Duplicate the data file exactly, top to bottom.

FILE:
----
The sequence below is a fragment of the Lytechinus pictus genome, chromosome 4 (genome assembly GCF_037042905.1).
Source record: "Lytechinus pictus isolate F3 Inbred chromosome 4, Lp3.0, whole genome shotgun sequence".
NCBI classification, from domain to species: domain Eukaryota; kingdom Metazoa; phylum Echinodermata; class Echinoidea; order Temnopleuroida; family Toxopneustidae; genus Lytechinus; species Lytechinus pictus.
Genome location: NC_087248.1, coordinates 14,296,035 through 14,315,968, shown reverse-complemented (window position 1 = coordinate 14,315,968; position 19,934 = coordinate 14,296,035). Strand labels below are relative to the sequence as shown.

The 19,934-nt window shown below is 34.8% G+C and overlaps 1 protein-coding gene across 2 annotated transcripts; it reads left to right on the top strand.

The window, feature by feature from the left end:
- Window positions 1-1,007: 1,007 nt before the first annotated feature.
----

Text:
The sequence below is a fragment of the Lytechinus pictus genome, chromosome 4 (genome assembly GCF_037042905.1).
Source record: "Lytechinus pictus isolate F3 Inbred chromosome 4, Lp3.0, whole genome shotgun sequence".
NCBI classification, from domain to species: domain Eukaryota; kingdom Metazoa; phylum Echinodermata; class Echinoidea; order Temnopleuroida; family Toxopneustidae; genus Lytechinus; species Lytechinus pictus.
Genome location: NC_087248.1, coordinates 14,296,035 through 14,315,968, shown reverse-complemented (window position 1 = coordinate 14,315,968; position 19,934 = coordinate 14,296,035). Strand labels below are relative to the sequence as shown.

The 19,934-nt window shown below is 34.8% G+C and overlaps 1 protein-coding gene across 2 annotated transcripts; it reads left to right on the top strand.

The window, feature by feature from the left end:
- Window positions 1-1,007: 1,007 nt before the first annotated feature.